In January of 1831, Lucy (Josephs' mother) wrote a letter to her brother Solomon Mack. Although the letter was written nine months after the Church was organized, Lucy writes as though she is telling Solomon about it for the first time. Lucy goes into great detail concerning the contents of the Book of Mormon and then gives this interesting piece of history: "Joseph, after repenting of his sins and humbling himself before God was visited by an holy Angel whose countenance was as lightning and whose garments were white above all whiteness and gave unto him commandments which inspired him from on high. And gave him [power] by the means of which was before prepared, that he should translate this this book..." Why would Lucy skip over telling her brother about the First Vision? There is a chance that Solomon had already heard the story of Joseph in the quiet grove, but judging by the contents of the letter it seems highly unlikely.
1831 The Lockport Balance
On May 31, 1831, The Lockport Balance published an article that reads in part: "Smith pretended to have been directed, in a dream or vision, to a certain spot located between the village of Palmyra and Manchester. A slight excavation of the earth, enabled him to arrive at this new revelation, written in mysterious characters, upon gold plates." Before this, however, nothing is said concerning a First Vision of any kind.
1831 The Jamestown Journal
On June 29, 1831 the Jamestown Journal published an article titled "Progress of Mormonism." The article reads in part: "Martin Harris, one of the original Mormon prophets, arrived in the village last Saturday, on his way to the "Holy Land." He says he has seen Jesus Christ, and that "he is the handsomest man he ever did see." He has also seen the Devil, whom he describes to be a very sleek haired fellow, with four feet, and a head like a jackass." While this article says nothing about Joseph Smith, it is interesting that a newspaper would publish a vision of Martin Harris, but not of Joseph Smith. Additionally, Martin Harris says nothing about being persecuted for his vision. Historian Fawn Brodie humorously points out in her biography of Joseph Smith that visions of Jesus Christ abounded during that time.
1831 The Buffalo Patriot
On September 6, 1831, the Buffalo Patriot published an article titled "Mormonism." The article gives a brief overview of the religion, including Jesus Christ as their leader, but nothing is said concerning a First Vision.
1831 The Albany Argus
On October 15, 1831, The Albany Argus published an article titled "The Mormonites." The article reads in part: "A young man about 23 years of age, somewhere in Ontario county, N. Y., was visited by an angel! (here the preacher looked around him apparently to see if the credulity of the people in this enlightened age could be thus imposed on,) who informed him three times in one night that by visiting a certain place in that town he would have revealed to him something of importance." While the preacher was clearly looking to impress his audience, it might have been more impressive had he relayed to them the story of the First Vision.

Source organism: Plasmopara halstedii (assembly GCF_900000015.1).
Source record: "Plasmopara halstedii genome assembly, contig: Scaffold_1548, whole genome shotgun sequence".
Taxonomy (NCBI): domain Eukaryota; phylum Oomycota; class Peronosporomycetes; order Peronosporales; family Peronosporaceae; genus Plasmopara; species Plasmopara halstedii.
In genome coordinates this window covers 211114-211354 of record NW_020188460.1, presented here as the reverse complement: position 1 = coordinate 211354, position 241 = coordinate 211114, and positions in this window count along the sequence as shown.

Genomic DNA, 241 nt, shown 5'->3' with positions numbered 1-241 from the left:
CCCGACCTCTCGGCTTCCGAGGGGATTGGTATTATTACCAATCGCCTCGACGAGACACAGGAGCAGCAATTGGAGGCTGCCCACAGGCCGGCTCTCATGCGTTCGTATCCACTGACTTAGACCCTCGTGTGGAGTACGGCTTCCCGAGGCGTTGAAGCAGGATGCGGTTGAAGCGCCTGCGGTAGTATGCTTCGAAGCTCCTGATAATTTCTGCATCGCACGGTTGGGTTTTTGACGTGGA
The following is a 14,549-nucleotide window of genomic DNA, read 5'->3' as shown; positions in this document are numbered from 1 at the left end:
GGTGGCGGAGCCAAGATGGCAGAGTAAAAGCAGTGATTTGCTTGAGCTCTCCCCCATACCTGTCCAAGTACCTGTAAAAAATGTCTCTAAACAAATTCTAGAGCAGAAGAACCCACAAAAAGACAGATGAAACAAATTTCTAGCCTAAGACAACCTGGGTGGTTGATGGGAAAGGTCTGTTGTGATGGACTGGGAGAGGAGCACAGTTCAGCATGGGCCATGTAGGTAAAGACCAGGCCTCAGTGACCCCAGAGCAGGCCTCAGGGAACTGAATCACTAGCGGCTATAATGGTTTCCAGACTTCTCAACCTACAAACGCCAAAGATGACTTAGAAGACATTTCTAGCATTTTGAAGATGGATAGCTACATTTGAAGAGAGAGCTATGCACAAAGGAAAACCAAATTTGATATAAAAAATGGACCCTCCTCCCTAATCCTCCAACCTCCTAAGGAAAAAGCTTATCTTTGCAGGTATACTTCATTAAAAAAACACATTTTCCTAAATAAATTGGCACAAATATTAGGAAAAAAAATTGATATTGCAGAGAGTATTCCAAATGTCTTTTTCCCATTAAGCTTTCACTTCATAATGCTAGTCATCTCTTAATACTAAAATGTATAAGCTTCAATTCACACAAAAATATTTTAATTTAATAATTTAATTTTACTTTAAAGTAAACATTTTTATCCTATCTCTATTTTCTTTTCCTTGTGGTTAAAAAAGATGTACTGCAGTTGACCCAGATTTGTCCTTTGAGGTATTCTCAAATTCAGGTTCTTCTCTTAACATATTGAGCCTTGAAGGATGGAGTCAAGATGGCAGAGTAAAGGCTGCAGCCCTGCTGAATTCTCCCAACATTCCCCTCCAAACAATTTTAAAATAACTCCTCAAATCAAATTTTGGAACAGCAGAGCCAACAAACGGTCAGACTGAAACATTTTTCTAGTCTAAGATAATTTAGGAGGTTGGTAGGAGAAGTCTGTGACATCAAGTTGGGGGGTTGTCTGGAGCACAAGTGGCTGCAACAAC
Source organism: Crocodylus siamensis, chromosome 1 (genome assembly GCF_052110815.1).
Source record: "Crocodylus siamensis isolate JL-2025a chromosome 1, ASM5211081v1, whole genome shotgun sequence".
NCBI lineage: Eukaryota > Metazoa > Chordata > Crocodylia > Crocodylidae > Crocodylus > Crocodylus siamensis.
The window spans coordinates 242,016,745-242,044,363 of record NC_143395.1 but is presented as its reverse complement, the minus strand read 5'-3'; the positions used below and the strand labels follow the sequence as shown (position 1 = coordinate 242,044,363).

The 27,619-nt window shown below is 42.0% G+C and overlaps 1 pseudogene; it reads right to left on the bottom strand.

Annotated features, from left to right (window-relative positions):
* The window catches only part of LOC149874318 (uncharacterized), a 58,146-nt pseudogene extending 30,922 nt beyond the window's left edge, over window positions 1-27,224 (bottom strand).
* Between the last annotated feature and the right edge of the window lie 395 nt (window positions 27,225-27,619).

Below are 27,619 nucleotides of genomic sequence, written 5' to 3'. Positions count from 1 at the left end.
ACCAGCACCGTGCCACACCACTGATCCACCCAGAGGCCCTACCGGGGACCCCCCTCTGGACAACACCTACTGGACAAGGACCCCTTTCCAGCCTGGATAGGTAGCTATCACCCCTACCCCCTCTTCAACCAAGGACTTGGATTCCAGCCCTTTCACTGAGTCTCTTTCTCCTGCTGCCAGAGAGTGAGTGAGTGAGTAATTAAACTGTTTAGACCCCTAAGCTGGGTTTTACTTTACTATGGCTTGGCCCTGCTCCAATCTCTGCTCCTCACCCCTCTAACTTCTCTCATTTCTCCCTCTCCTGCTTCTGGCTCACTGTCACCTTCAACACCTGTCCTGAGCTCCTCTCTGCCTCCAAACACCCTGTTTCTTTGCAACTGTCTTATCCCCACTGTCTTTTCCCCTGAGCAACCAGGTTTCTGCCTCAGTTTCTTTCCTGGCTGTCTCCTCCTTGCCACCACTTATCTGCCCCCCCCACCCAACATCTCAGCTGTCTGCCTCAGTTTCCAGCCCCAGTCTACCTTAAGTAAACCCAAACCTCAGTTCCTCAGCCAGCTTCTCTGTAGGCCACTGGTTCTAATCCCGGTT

1831 The Jamestown Journal
On December 7, 1831, The Jamestown Journal published an article titled "The Mormon Delusion." In speaking of the members of the Church, the article reads in part: "They pretend an ability, as in ancient times, to speak with tongues; -- and that Smith is able to hold converse with celestial spirits whenever he pleases. One of them pretends to have received a commission to preach the gospel, directly from heaven, on a piece of parchment! another to have received his on the palm of his hand; and witnesses are found to attest to these lies. Visions are in great repute..." The phrase of holding converse with celestial spirits whenever he pleases could be stretched to cover a First Vision, but it seems more likely to be referring to Joseph's quick ability to receive revelations.
1832 The Fredonia Censor
On March 7, 1832 The Fredonia Censor published an article titled "Mormonism." Referring to Joseph Smith, the article reads, in part: "Having repented of his sins, but not attached himself to any party of Christians, owing to the numerous divisions among them, and being in doubt what his duty was, he had recourse prayer. After retiring to bed one night, he was visited by an Angel and directed to proceed to a hill in the neighborhood where he would find a stone box containing a quantity of Gold plates." No reference is made to a First Vision.
1832 Book of Commandments
The Book of Commandments is the precursor for the Doctrine and Covenants. It was started in 1832, with some revelations dating even earlier (see Historical Introduction on the Joseph Smith Papers), but was not published until 1833. Nowhere in this book does it reference Joseph Smith’s First Vision.
1832 First Vision
Finally, in 1832, Joseph Smith gives the first account of his First Vision. Keep in mind that in this account Joseph Smith sees only the Lord. No other being is present in this vision.
- James B. Allen, Asst. Church Historian, Dialogue: A Journal of Mormon Thought, Autumn 1966, pp. 29-45